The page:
During The Elders' trip to the Middle East, Desmond Tutu was interviewed for the Israeli newspaper Haaretz. Following the publication of the interview Robert Rozett - who had acted as The Elders' guide during their visit to Yad Vashem - wrote an open letter challenging some of the views expressed in the article. Archbishop Tutu responds to that letter by elaborating on his earlier remarks.
Dear Dr Rozett,
Thank you for your gracious open letter (Haaretz English Edition, September 4). The campaign for peace and justice is always far too serious an enterprise to be jeopardised by inappropriate language. I am distressed that you should accuse me of an intemperate vocabulary, as if I were playing to a particular gallery. This is a serious accusation. I hope you might be persuaded to revise it.
In the Hebrew Scriptures, the thief is expected to make restitution to the victim, paying up to fourfold for a stolen sheep and fivefold for an ox (Exodus 21:37). Thus the thief pays for his crime. In the Christian theology of sacramental confession, the offender must first express sorrow for his offense, either in the form of remorse or, better yet, contrition. Then there is a penance imposed, which can include restitution, doing one's bit to undo the consequences of one's misdeed. It is this sense of penance that I was thinking of when I declared that it was the Palestinians who were paying for the horrors of the Holocaust.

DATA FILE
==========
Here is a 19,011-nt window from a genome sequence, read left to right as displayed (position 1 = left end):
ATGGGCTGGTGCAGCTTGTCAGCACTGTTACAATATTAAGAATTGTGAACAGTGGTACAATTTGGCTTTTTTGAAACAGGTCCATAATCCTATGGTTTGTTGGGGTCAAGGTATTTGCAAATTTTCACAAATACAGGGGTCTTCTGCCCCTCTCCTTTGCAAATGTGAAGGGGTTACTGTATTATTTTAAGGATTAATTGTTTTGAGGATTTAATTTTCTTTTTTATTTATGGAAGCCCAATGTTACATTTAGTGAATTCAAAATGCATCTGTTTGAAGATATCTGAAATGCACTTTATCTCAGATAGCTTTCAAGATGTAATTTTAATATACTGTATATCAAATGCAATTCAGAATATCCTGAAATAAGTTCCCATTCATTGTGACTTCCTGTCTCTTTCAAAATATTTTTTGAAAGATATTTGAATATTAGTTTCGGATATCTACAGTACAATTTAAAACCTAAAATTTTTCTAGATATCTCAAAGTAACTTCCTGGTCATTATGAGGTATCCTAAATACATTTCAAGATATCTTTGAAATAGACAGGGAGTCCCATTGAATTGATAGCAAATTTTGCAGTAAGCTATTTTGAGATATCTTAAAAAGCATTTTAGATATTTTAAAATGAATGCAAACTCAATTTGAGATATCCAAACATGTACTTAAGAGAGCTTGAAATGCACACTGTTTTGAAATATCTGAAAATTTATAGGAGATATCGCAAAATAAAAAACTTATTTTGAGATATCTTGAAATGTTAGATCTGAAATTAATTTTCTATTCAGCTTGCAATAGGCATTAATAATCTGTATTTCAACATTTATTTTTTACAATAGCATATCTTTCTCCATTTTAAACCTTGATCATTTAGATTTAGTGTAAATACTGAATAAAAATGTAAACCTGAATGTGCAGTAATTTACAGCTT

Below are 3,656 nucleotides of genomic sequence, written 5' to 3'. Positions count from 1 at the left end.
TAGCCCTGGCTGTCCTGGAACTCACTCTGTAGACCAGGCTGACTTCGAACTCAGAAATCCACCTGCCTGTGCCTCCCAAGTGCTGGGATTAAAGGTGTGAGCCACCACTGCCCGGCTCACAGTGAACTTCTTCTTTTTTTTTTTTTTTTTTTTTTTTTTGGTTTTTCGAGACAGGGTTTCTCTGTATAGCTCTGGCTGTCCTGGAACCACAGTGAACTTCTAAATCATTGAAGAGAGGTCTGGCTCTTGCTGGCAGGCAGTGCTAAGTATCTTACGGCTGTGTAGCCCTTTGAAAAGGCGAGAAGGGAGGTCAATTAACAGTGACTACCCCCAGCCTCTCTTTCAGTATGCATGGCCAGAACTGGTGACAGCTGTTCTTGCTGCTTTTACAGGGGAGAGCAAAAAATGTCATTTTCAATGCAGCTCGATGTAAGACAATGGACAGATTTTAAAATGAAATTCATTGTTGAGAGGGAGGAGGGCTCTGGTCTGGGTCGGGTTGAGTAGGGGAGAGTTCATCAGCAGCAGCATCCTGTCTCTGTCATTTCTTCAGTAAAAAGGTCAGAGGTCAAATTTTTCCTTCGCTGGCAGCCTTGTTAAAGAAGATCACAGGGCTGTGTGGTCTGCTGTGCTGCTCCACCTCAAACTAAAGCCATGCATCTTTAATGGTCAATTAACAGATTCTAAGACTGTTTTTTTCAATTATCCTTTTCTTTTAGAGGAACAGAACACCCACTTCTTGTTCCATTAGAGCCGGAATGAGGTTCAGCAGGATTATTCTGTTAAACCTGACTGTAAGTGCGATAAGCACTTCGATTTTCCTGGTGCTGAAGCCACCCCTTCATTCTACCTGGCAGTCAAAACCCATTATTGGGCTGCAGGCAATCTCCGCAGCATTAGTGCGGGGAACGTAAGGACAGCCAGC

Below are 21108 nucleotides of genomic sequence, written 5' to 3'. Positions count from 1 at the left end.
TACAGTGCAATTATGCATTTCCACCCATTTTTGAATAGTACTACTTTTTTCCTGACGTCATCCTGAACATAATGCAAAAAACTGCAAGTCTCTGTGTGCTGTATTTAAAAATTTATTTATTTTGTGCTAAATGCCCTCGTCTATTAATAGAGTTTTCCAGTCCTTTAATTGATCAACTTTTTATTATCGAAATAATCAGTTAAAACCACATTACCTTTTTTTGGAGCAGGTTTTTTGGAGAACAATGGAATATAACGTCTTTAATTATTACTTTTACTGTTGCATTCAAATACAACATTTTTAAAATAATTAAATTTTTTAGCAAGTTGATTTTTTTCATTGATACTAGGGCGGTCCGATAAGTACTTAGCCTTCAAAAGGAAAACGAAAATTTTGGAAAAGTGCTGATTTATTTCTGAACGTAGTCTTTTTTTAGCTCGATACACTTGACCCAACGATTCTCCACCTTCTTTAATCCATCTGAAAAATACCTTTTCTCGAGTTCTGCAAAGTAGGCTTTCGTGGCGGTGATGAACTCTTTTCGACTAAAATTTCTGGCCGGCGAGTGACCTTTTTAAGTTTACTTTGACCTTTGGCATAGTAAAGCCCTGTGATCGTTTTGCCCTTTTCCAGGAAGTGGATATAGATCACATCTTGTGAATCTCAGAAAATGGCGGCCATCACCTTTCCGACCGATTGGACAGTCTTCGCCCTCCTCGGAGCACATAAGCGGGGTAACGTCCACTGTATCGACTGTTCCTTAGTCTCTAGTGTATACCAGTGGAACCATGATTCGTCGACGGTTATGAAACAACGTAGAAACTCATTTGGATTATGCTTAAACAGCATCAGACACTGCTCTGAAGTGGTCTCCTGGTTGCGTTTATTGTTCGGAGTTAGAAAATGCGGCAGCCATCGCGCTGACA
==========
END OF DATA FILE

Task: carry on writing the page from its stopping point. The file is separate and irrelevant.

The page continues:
Germany in particular, but much of the West in general, was responsible for perpetrating the Holocaust, and quite rightly they have felt guilty. They should then have carried out the penance appropriate for such a dastardly deed. But no, it is not the West but the Palestinians who have borne the brunt.
We may of course differ on this. But no one can deny the incontrovertible fact that the Palestinians are victims of a harsh regime. They gave up 78 percent of their land. They have seen the remaining 22 percent being progressively encroached upon by illegal Jewish settlements that will present the international community with a fait accompli when the issue of land distribution comes up. They are locked out of portions of their land by a wall that separates family members, a wall that was declared illegal by the International Court of Justice. They have to run the gauntlet of a multiplicity of checkpoints, where they are at the mercy of the whims of young Israeli soldiers. Sick, pregnant women requiring hospital treatment can be denied entry into Israel for no discernible reason. Palestinians are being steadily evicted from East Jerusalem, which is part of the West Bank.
Can anyone doubt that the more than 1.5 million Palestinians cut off in the Gaza Strip are suffering? Hamas is wrong to fire rockets at civilians living in Sderot, and Israel has a right to ensure its security - but not by the collective punishment of a million persons in the ghetto that is Gaza.
When you guided us so expertly around Yad Vashem, and especially the Children's Memorial, I prayed that your Hebrew Scriptures would reverberate in Jewish ears: "....you shall not oppress a stranger; you know the heart of a stranger for you were strangers in Egypt" (Exodus 23:9).
I owe so much to these Scriptures, which have inspired me profoundly in my campaign for justice, peace and reconciliation. I care enormously for my Jewish and Palestinian sisters and brothers. My heart aches for what you are doing to yourselves.
I am a patron of the Cape Town Holocaust Center.
God bless you to become more and more the people of the God of the Exodus, the God of the downtrodden, of the widow, the orphan and the alien.